Cultural Centre celebrates heritage of the Polish Tatars

An education and Muslim cultural centre was constructed in Kruszyniany village, Poland, to attract tourists to the area while preserving the heritage of the Polish Tatar community, one of the smallest ethnic groups in Poland.

Additional tools

Old Tatar mosque in Kruszynianach, Poland ©Polimerek / CC BY-SA 3.0 Old Tatar mosque in Kruszynianach, Poland ©Polimerek / CC BY-SA 3.0

" The impact of the project is not limited to the region. It played an important role in tourism throughout the country. Increasing the tourist attractiveness of Kruszyniany and extending the tourist offer of Podlaskie region (which is the home of Białowieża Forest – the last remaining part of the primeval forest in Europe) resulted in an influx of tourists from all over the world, who arrive to learn about the history of co-existence of cultures and religions in this border region. "

Bronislaw Talkowski

Aside from the construction of the Polish Tatar Centre of Education and Muslim Culture, an educational shed and tourist information office were built. Old stables were adapted for tourist recreation and fencing was installed.

The centre increased visitor numbers by creating a website and call centre for reservations and information. The project led to an increase in accommodation, catering, restaurant and conference facilities in the village. Two permanent jobs were created with the centre.

Highlighting cultural diversity

Kruszyniany village is on the eastern boundary of Poland, in the Podlaskie region. It is a place of historical and cultural value for the Tatars, who have been living there since the 16th century. The centre was built in the vicinity of two unique historical sites: an XVIII-century wooden mosque, which is still in use today, and a historical mizar, or cemetery, which the Polish president declared a historical monument in 2012 – the highest distinction given to monuments in Poland.

The Tartar culture has for centuries been an integral part of Polish culture, displaying that, historically, cultural diversity among different nations coexisted. One of the aims of the project was to preserve the religion, customs and traditions of the people in this region, while showing respect for minority rights. To do this, the project developed a cooperation programme with the Institute of Ethnology and Cultural Anthropology of the University of Warsaw and the Institute of History at the University of Bialystok, where internships and intercultural workshops for students are organised.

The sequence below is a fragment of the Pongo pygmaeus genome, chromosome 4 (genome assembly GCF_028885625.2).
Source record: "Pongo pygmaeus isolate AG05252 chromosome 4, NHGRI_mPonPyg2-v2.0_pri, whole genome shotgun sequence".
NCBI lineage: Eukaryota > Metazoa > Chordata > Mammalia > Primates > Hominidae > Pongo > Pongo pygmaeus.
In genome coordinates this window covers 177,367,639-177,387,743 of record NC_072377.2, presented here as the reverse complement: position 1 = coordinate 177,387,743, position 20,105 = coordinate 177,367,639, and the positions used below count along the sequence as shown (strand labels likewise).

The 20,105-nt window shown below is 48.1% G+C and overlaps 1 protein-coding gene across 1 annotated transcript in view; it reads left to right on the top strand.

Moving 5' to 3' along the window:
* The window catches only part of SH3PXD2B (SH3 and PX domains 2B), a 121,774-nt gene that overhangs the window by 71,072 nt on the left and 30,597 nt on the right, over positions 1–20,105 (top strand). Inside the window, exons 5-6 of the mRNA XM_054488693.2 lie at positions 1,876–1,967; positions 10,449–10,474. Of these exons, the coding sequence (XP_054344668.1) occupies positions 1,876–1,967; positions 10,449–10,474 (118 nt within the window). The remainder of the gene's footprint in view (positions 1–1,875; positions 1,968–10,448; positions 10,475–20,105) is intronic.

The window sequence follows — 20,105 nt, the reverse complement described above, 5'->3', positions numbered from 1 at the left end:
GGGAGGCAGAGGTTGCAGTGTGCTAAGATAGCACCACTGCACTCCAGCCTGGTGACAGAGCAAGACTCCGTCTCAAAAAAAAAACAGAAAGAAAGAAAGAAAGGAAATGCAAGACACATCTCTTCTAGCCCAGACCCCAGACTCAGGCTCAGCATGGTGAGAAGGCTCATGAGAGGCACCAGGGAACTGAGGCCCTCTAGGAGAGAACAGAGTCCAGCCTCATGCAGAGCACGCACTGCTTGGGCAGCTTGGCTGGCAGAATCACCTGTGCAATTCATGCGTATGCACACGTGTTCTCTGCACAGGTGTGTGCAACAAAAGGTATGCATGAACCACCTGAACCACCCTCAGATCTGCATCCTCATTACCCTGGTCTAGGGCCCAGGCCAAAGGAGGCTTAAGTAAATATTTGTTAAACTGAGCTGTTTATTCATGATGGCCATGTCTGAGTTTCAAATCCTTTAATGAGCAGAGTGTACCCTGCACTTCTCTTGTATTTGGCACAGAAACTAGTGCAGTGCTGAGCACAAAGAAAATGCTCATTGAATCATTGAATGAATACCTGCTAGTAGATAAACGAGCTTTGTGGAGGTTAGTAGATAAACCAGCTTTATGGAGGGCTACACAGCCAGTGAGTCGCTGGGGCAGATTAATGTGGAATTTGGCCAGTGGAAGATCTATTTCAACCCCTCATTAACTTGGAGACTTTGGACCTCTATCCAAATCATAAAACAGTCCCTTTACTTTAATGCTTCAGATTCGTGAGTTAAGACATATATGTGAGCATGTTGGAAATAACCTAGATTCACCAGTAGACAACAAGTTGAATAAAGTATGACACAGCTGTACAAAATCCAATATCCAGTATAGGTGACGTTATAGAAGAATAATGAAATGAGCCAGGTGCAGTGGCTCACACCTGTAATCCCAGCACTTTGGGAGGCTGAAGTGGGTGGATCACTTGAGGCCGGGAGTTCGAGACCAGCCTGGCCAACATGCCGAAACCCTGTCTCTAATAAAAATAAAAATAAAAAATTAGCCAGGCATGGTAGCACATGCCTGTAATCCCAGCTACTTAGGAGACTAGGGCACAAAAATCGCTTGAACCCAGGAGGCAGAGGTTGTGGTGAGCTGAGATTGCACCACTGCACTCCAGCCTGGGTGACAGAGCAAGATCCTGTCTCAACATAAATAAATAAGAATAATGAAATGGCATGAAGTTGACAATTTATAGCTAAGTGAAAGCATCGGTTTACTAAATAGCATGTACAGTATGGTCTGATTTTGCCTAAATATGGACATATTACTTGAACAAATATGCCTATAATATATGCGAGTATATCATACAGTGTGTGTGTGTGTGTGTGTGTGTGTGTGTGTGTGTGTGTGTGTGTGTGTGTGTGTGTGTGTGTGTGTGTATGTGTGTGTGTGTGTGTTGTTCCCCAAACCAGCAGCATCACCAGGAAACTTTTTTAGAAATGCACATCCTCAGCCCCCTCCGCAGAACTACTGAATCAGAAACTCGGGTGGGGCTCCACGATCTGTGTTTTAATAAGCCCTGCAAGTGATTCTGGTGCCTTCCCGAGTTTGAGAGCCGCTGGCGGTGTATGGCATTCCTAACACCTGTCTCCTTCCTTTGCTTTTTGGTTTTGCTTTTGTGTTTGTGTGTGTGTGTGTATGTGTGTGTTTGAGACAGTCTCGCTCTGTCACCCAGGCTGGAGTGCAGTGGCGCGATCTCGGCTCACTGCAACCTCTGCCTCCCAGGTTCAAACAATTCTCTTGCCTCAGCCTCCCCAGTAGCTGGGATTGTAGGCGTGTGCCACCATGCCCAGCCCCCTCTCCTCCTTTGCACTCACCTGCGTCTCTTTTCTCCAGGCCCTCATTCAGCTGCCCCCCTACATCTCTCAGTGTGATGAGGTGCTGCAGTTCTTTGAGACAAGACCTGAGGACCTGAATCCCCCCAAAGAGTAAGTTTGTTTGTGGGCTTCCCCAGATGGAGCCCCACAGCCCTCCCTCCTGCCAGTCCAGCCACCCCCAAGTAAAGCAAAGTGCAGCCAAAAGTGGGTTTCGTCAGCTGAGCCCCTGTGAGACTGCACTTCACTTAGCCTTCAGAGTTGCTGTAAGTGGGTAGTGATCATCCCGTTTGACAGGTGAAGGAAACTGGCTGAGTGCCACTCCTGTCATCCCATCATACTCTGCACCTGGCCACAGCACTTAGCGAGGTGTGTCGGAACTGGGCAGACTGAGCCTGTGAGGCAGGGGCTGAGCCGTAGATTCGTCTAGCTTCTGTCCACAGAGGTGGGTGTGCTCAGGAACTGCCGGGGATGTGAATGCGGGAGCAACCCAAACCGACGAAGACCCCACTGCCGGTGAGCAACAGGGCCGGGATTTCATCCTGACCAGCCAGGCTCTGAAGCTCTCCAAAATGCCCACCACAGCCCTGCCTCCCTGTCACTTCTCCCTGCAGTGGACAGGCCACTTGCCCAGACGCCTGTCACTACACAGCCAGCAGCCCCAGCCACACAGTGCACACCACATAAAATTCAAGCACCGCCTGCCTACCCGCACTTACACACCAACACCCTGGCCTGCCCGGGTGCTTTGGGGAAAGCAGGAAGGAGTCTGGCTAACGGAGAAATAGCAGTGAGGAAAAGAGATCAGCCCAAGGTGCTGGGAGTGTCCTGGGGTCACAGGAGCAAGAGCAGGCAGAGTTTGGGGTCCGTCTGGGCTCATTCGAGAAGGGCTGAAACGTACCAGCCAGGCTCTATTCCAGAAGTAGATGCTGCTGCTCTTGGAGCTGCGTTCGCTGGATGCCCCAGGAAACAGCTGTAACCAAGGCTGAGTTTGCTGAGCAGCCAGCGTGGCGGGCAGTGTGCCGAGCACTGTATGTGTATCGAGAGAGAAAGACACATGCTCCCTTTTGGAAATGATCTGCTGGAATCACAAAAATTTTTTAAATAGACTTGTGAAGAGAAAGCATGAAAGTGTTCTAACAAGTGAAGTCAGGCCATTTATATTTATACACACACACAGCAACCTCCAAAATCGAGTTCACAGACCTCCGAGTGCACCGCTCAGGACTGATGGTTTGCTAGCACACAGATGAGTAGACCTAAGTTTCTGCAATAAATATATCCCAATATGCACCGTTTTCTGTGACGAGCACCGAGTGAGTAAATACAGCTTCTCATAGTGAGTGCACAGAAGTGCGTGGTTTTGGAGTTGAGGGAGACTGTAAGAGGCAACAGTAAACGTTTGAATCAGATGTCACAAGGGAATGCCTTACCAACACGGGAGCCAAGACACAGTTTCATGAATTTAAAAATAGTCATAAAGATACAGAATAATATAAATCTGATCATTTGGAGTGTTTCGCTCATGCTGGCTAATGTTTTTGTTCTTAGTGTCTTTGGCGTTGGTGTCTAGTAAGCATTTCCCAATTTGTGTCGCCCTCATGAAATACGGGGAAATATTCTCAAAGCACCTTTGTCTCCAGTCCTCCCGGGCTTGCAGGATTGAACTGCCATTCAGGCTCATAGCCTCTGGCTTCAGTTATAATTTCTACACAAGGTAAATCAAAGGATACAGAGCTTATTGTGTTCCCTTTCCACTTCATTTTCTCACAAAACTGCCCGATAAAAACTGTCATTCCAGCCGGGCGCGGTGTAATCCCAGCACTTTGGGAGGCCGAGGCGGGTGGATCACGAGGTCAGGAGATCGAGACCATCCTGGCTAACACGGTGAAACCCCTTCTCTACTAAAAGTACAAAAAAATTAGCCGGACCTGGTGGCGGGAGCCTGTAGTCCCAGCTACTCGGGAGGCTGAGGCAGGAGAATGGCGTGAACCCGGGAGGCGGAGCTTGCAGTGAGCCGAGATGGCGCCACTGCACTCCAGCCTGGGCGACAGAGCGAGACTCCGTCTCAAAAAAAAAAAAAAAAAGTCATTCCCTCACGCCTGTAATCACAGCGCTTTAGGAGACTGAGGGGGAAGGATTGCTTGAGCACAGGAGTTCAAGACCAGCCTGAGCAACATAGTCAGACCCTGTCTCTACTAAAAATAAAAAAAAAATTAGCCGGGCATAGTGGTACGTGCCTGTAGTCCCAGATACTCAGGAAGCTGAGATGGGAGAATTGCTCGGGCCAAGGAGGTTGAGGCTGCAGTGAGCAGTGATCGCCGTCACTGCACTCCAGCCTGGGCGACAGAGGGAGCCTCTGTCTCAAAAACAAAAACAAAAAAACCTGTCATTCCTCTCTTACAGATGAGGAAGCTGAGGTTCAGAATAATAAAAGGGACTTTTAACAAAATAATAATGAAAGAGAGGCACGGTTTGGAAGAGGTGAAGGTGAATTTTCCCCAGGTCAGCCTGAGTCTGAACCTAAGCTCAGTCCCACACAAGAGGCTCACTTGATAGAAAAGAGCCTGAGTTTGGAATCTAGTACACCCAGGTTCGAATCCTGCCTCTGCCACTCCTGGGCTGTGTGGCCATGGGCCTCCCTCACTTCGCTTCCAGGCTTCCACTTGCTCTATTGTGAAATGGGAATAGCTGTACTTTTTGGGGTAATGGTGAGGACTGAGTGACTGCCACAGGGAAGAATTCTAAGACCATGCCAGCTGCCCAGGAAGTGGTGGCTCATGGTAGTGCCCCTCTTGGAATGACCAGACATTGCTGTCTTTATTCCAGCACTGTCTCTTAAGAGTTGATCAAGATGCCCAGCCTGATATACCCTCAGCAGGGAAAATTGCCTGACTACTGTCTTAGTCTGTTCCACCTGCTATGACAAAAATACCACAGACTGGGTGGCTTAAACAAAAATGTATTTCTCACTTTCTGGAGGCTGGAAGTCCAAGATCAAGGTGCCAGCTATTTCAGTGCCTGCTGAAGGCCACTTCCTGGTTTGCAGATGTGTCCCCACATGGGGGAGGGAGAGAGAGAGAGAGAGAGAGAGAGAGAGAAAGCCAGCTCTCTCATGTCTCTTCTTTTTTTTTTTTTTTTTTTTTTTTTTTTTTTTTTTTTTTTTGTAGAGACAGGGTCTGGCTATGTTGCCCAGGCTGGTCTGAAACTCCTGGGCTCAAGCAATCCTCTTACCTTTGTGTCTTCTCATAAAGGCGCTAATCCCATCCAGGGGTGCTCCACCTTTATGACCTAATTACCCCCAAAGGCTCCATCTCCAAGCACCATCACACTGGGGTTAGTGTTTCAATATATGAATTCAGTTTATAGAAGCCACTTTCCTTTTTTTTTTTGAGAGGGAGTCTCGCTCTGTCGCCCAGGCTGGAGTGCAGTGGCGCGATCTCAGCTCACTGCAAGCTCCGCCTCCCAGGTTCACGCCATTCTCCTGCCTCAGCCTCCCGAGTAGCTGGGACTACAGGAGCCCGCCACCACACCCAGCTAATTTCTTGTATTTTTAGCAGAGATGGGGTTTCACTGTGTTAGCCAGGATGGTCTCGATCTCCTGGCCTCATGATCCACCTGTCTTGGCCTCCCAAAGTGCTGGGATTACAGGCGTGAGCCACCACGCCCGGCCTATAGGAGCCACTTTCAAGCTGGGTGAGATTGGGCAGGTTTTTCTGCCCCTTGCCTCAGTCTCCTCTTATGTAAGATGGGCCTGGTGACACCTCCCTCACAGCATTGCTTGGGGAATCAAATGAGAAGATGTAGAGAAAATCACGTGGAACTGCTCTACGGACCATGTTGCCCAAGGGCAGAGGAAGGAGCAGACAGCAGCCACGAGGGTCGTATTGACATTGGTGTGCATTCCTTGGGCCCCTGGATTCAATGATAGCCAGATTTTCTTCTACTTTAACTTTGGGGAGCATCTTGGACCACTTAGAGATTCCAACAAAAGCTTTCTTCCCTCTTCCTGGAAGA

An attractive tourist offering

A programme called ‘Kruszyniany – the history of Polish Tatars’ is introducing visitors to the culture of the Tartars. This is being done through educational and information campaigns like workshops, shows, events, festivities, opening Tatar monuments for sightseeing, and sharing stories and cuisine. It had the indirect impact of creating accommodation, catering and conference facilities in the village for tourists.

It increased the number of tourists to the Podlaskie region, which is known for its cultural and religious diversity and for the Białowieża forest.
Tourism season was extended by ensuring activities are available throughout the year, including winter attractions such as cross-country skiing and sleigh rides.

Total investment and EU funding

Total investment for the project “Polish Tatars Centre of Education and Muslim Culture” is EUR 1 203 943, with the EU’s European Regional Development Fund contributing EUR 805 362 through the “Regional Operational Programme for Podlaskie Voivodeship” for the 2007-2013 programming period. The investment falls under the priority “Social inclusion” and Justice and “Fundamental rights”.